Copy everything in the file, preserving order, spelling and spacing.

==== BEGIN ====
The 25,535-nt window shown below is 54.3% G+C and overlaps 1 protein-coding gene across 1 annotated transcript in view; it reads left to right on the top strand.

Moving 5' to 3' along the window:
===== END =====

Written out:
The 25,535-nt window shown below is 54.3% G+C and overlaps 1 protein-coding gene across 1 annotated transcript in view; it reads left to right on the top strand.

Moving 5' to 3' along the window: